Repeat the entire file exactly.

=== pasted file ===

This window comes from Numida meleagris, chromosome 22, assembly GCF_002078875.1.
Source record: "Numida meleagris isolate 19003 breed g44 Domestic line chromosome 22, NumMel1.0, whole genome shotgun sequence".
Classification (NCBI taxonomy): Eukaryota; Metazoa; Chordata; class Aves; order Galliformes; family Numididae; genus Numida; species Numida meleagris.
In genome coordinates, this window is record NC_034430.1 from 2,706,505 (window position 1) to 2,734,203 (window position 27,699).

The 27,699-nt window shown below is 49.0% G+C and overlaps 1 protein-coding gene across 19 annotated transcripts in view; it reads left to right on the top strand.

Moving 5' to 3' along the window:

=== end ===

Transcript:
This window comes from Numida meleagris, chromosome 22, assembly GCF_002078875.1.
Source record: "Numida meleagris isolate 19003 breed g44 Domestic line chromosome 22, NumMel1.0, whole genome shotgun sequence".
Classification (NCBI taxonomy): Eukaryota; Metazoa; Chordata; class Aves; order Galliformes; family Numididae; genus Numida; species Numida meleagris.
In genome coordinates, this window is record NC_034430.1 from 2,706,505 (window position 1) to 2,734,203 (window position 27,699).

The 27,699-nt window shown below is 49.0% G+C and overlaps 1 protein-coding gene across 19 annotated transcripts in view; it reads left to right on the top strand.

Moving 5' to 3' along the window: